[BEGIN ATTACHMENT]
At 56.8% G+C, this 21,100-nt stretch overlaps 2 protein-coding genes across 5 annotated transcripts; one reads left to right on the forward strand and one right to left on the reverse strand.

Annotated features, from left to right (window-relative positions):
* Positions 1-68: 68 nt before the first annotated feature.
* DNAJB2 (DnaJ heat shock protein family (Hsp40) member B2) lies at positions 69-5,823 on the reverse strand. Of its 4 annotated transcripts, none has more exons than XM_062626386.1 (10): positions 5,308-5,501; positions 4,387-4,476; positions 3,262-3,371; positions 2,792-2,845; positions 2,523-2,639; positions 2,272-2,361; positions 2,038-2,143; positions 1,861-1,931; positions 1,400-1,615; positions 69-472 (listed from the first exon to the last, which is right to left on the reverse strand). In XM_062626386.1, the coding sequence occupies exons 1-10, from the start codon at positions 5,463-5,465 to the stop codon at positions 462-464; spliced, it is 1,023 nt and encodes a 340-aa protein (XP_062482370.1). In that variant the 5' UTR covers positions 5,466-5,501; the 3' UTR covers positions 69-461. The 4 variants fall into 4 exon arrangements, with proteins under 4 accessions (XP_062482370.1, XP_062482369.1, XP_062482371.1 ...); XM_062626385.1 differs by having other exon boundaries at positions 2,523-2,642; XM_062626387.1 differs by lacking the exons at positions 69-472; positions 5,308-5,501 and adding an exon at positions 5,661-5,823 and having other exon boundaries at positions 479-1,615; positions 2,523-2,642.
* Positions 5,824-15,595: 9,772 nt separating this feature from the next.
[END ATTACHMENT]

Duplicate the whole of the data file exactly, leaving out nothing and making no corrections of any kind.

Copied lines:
At 56.8% G+C, this 21,100-nt stretch overlaps 2 protein-coding genes across 5 annotated transcripts; one reads left to right on the forward strand and one right to left on the reverse strand.

Annotated features, from left to right (window-relative positions):
* Positions 1-68: 68 nt before the first annotated feature.
* DNAJB2 (DnaJ heat shock protein family (Hsp40) member B2) lies at positions 69-5,823 on the reverse strand. Of its 4 annotated transcripts, none has more exons than XM_062626386.1 (10): positions 5,308-5,501; positions 4,387-4,476; positions 3,262-3,371; positions 2,792-2,845; positions 2,523-2,639; positions 2,272-2,361; positions 2,038-2,143; positions 1,861-1,931; positions 1,400-1,615; positions 69-472 (listed from the first exon to the last, which is right to left on the reverse strand). In XM_062626386.1, the coding sequence occupies exons 1-10, from the start codon at positions 5,463-5,465 to the stop codon at positions 462-464; spliced, it is 1,023 nt and encodes a 340-aa protein (XP_062482370.1). In that variant the 5' UTR covers positions 5,466-5,501; the 3' UTR covers positions 69-461. The 4 variants fall into 4 exon arrangements, with proteins under 4 accessions (XP_062482370.1, XP_062482369.1, XP_062482371.1 ...); XM_062626385.1 differs by having other exon boundaries at positions 2,523-2,642; XM_062626387.1 differs by lacking the exons at positions 69-472; positions 5,308-5,501 and adding an exon at positions 5,661-5,823 and having other exon boundaries at positions 479-1,615; positions 2,523-2,642.
* Positions 5,824-15,595: 9,772 nt separating this feature from the next.